Following the decision by Moody's Investor Services to strip the UK of its AAA credit rating, what happens to sterling, inflation and exports? We have a quick Q&A here:
Moody’s downgrade is expected to cause the pound to fall but few economists expect an outright run. The broader impact of Moody’s downgrade is that Osborne has even less wriggle room either for spending increases or tax cuts in the Budget.
= A weaker pound will increase import prices. Has the UK’s inflation problem just got worse? =
There’s no denying it: a weaker pound increases the cost of imports and therefore consumer goods. Petrol prices are particularly vulnerable the price of filling up a family car has risen £3.12 this year already and petrol is likely to rise another 3p a litre before Easter.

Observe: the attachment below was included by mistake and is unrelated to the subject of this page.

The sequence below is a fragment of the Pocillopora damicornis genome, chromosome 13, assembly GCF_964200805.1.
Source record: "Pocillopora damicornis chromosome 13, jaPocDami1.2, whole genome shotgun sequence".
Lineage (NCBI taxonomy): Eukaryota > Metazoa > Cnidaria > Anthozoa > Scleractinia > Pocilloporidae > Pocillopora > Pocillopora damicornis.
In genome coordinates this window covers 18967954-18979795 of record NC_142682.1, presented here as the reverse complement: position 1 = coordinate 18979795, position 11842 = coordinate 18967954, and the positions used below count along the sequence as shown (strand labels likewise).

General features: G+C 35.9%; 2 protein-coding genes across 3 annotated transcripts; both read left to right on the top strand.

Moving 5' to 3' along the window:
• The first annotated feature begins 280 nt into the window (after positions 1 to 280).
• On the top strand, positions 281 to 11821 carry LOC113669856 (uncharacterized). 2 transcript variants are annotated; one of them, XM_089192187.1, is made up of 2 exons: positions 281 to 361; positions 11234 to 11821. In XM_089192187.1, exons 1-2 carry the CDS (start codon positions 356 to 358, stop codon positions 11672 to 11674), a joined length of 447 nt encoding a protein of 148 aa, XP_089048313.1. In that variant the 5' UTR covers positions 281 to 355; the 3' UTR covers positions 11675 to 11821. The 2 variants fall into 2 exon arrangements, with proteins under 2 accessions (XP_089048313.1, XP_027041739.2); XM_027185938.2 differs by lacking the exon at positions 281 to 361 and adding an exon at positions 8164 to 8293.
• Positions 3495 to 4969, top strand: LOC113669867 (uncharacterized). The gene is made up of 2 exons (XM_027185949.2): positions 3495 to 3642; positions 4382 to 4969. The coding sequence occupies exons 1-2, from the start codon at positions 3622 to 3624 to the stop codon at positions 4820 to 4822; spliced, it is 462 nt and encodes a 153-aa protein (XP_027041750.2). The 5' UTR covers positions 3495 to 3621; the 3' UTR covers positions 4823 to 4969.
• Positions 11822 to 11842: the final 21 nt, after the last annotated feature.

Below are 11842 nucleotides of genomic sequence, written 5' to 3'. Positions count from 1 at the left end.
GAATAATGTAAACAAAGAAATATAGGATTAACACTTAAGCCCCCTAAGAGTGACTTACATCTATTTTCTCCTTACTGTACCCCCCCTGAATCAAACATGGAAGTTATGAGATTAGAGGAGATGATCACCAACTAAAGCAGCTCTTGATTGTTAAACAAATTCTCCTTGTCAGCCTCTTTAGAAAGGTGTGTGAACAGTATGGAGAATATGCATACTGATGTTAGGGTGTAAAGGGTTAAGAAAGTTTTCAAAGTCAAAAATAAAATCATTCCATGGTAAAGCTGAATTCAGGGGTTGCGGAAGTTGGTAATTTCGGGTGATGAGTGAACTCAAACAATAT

= If Government borrowing costs are rising, will my mortgage get more expensive too? =
George Osborne once said that when AAA ratings are lost “interest rates go up, mortgage rates go up, unemployment goes up and families are squeezed.” But a rise in interest rates could take months or even years to filter through and would be resisted by the Bank of England which has made it clear that it wants to keep rates low, regardless of inflation.
= Will the rest of the rating agencies now follow Moody’s lead? =
Fitch has already put the UK on a negative outlook; it’s due to report after next month’s Budget. Standard & Poor’s is likely to follow.